It has been more than 40 days since 22-year-old Mahsa Amini was beaten to death in the custody of the brutal Iranian police for not wearing the mandatory Muslim headscarf.
At least 250 people have been killed in the riots since Amini’s death, including 27 children, according to Javaid Rehman, a UN human rights representative in Iran.
The United States announced sanctions against 14 individuals and multiple entities, including six government officials responsible for the violence against Iranian activists. But Iranian activists like journalist Masih Alinejad, who is in the United States and facing threats against her life, say the Biden administration can do much more.
“The whole world ignored it for eight years. They were like, ‘You know, this is part of your culture. We don’t want to touch it.’ It’s sad to me, it’s extremely sad that it wasn’t necessary for Mahsa Amini to be killed for the whole world to understand that this is important, “Alinejad told Fox News.
PASSIONATE IRANAN OFFICIALS LOOKING FOR BRITISH PASSPORTS TO USHER FAMILIES OUTSIDE THE COUNTRY AMONG THE PROTESTS: REPORT
“These are the Rosa Parks of Iran. They are like suffragist women … This is just the beginning. Iranian women are furious and, by burning their veils, taking to the streets in large numbers all over Iran, they are sending a message to the rest of the world that this is a revolution not only against compulsory hijab, it is against the gender apartheid regime. “
A bipartisan group of US lawmakers sent a letter on Friday to tech companies, including Google, Facebook and Apple, urging them to expand communications services in Iran. Activists say this is how the Biden administration can help, with technology like Starlink so protesters can communicate.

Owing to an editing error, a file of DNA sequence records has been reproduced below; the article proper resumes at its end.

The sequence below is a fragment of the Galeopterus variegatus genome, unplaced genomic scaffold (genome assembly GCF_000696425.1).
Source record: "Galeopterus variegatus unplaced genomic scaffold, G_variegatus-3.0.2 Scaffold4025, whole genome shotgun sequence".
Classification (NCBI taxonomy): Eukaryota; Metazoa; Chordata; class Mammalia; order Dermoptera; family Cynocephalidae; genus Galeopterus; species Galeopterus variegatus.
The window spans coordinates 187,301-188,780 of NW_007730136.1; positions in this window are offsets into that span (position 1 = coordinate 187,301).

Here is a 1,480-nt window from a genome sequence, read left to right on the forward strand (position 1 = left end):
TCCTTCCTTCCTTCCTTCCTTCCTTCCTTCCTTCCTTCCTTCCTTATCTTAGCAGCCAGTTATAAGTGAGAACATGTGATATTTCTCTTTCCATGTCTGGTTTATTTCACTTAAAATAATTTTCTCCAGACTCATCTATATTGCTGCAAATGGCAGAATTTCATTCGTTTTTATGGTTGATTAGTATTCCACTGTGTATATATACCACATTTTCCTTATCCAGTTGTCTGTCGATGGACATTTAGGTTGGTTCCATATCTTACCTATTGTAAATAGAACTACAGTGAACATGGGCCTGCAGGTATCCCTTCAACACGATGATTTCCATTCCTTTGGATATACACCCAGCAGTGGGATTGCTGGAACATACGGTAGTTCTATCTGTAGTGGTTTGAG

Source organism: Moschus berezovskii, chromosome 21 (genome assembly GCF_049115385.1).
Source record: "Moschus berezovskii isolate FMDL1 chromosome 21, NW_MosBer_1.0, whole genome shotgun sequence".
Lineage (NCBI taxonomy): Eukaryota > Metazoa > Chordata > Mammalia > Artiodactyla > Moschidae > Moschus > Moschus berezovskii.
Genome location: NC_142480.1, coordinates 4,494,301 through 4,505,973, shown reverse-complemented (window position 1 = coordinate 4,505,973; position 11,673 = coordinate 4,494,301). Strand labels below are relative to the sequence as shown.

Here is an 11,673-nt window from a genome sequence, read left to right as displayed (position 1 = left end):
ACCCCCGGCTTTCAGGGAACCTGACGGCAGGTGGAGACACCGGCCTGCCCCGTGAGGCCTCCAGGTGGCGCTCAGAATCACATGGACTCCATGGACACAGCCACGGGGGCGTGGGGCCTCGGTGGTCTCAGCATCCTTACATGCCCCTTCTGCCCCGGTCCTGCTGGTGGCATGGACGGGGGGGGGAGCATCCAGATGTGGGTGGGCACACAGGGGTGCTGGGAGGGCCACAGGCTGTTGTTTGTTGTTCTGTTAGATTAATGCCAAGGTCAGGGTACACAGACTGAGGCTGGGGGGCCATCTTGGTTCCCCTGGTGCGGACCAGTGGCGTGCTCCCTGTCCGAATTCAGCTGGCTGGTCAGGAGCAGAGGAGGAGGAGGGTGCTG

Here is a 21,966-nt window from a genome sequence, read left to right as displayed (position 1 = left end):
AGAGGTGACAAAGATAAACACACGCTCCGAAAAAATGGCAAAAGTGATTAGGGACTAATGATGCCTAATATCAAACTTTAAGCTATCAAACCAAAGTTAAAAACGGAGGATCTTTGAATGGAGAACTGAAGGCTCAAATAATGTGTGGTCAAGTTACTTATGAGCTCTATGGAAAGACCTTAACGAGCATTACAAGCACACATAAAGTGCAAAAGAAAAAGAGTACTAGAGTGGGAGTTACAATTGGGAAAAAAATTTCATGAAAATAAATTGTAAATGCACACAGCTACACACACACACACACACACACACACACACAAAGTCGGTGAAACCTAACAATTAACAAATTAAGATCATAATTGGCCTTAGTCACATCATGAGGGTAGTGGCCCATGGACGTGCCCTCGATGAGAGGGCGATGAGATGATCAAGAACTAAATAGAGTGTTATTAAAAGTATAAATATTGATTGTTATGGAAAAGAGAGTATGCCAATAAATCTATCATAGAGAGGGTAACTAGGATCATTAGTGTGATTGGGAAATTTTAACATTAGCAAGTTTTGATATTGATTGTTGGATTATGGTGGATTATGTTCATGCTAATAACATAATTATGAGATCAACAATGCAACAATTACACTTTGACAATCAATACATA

Video from cities in southeastern Iran showed Iranian security forces shooting protesters on Friday as they shouted “Death to Khamenei”, Iran’s supreme leader. At least two were killed.
Alinejad, who has 8 million followers on social media and 24-hour security in the United States due to threats from the Iranian regime, says this is different from the Green Revolution in 2009 which was repressed.
“This is different because this is the first time in history that women across Iran have burned their veils. It means we have had enough. We want to end this barbaric regime,” she said. “That is why I have always said that mandatory hijab is like the Berlin wall. If we are successful, we could tear down this wall. The Islamic Republic will not exist.”
The students of the Isfahan University of Medical Sciences waved their veils in the air chanting “freedom, freedom, freedom” to celebrate the 40th day of mourning after Amini was reportedly killed by the brutal Iranian police for showing her hair.
In Amini’s hometown, tens of thousands of people ignored government threats and roadblocks this week and came in mourning.
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The Iranian Diaspora Collective, a non-partisan multireligious group, bought a billboard in Times Square with the image of Mahsa Amini and three women in silhouette holding the veil and the words “Woman Life Freedom”, a message they want on the billboards advertising in cities around the world the United States to highlight what they say is the revolution taking place in Iran. They raised more than $ 420,000 through a Go Fund Me campaign to pay for more billboards.
Alinejad began posting videos of women taking off their veils in 2014 on a Facebook feed called “My Stealthy Freedom”. She says she first realized how oppressive the Iranian regime was when she was 7 when her parents were preparing her for school and trying to tame her curly hair. It was then that she realized that her hair was controlled by the government.
“I remember when I had to go to school, I had to cover it – like big hair, huge hair. It wasn’t easy. My mom held me and my dad was just, you know, cutting in, like, take some of the hair out to cover it. easily, ”Alinejad recalled while showing a photo of himself at the age of 7.
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Now, two Iranian journalists – Niloofar Hamedi, who first reported Amini’s death at the hands of the moral police, and Elaheh Mohammadi, who followed Amini’s funeral – are accused of spying. Hamedi has been in prison for over a month. Journalists’ watchdogs claim that the lives of these two journalists are now in serious danger.
The Iranian Revolutionary Guard Corps and the Iranian Ministry of Intelligence are trying to blame the CIA, Mossad, MI6 and the Saudi government for initiating the protests.